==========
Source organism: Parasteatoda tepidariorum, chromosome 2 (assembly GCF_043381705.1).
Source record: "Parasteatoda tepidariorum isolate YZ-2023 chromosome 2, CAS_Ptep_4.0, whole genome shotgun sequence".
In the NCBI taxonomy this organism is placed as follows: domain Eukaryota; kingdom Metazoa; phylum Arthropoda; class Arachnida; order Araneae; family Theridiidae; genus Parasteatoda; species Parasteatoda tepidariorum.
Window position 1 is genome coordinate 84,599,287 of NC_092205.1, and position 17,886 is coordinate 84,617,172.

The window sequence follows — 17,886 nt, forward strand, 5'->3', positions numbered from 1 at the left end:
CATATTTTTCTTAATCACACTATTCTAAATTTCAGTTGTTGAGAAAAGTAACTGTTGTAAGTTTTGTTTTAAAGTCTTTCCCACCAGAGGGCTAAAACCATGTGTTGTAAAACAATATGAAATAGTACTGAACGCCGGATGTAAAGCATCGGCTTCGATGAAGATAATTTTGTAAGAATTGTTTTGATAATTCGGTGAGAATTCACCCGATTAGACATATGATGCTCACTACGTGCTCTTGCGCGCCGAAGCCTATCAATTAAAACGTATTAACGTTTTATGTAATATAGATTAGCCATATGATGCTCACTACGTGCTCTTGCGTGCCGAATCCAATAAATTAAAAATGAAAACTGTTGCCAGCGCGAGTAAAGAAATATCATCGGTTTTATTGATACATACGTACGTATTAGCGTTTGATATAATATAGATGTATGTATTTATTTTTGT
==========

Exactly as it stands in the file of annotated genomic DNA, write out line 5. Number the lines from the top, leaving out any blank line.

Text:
The window sequence follows — 17,886 nt, forward strand, 5'->3', positions numbered from 1 at the left end: